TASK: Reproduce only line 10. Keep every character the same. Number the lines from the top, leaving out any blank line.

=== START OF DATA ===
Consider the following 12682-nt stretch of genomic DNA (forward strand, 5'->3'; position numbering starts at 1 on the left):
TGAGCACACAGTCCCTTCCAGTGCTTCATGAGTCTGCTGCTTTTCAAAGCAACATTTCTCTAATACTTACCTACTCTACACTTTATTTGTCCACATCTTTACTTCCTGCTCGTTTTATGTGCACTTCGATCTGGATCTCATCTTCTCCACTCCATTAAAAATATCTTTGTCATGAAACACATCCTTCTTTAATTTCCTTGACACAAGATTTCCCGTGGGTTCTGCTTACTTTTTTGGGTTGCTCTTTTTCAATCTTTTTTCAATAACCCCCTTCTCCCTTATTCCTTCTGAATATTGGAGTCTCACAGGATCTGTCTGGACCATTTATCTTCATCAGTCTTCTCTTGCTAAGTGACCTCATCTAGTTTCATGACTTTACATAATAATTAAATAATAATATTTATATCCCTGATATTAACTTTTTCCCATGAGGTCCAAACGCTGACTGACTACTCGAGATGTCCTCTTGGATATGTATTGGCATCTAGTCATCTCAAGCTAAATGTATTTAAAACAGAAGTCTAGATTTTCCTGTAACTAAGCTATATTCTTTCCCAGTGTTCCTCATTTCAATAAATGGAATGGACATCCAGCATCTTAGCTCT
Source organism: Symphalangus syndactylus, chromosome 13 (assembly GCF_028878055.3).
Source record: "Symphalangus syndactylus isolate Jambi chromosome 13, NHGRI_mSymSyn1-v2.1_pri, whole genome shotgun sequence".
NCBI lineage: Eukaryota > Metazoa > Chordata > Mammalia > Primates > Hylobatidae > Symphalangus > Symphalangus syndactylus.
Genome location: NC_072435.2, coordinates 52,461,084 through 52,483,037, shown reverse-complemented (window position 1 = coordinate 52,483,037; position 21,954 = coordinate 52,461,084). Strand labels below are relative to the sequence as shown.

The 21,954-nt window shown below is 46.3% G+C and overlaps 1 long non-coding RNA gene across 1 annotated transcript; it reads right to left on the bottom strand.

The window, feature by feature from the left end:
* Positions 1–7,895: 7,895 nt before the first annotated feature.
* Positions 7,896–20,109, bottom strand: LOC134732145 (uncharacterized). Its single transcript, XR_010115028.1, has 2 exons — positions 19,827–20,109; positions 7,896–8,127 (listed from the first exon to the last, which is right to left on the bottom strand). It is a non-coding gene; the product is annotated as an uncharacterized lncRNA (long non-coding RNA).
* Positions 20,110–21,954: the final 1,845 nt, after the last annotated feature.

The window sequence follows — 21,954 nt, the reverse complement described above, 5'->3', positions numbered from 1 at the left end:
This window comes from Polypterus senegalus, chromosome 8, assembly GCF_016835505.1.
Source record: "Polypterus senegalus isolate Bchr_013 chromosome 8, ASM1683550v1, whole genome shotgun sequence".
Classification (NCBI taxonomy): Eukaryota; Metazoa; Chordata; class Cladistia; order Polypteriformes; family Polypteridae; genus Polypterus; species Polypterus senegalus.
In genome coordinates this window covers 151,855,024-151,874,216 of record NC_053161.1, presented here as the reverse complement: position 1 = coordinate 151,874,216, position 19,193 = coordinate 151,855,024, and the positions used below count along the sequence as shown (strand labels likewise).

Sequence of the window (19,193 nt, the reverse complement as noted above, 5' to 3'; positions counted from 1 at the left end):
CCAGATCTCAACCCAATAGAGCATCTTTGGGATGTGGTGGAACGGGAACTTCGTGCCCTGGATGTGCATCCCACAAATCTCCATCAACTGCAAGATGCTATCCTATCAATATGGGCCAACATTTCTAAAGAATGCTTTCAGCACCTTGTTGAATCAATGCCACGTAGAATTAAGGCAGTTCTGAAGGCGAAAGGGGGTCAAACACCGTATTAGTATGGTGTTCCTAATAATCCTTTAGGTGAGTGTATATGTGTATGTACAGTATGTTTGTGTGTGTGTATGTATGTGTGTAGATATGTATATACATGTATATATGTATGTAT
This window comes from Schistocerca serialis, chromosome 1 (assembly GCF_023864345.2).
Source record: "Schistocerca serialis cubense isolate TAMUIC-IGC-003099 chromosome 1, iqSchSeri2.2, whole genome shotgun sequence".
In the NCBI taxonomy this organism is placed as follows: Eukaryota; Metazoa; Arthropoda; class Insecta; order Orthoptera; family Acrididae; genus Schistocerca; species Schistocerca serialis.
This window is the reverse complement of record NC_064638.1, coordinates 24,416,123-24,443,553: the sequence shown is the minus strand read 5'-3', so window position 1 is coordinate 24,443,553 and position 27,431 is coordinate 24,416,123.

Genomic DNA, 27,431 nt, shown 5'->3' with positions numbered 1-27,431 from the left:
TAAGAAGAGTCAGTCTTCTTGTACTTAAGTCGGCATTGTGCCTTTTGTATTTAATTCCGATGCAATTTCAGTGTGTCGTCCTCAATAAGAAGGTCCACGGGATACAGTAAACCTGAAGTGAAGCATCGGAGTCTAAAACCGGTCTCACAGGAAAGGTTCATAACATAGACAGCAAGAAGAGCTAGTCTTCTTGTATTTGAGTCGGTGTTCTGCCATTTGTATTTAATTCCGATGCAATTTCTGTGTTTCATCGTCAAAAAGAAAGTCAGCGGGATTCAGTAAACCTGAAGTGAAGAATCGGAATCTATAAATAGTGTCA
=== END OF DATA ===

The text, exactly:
* Positions 7,896–20,109, bottom strand: LOC134732145 (uncharacterized). Its single transcript, XR_010115028.1, has 2 exons — positions 19,827–20,109; positions 7,896–8,127 (listed from the first exon to the last, which is right to left on the bottom strand). It is a non-coding gene; the product is annotated as an uncharacterized lncRNA (long non-coding RNA).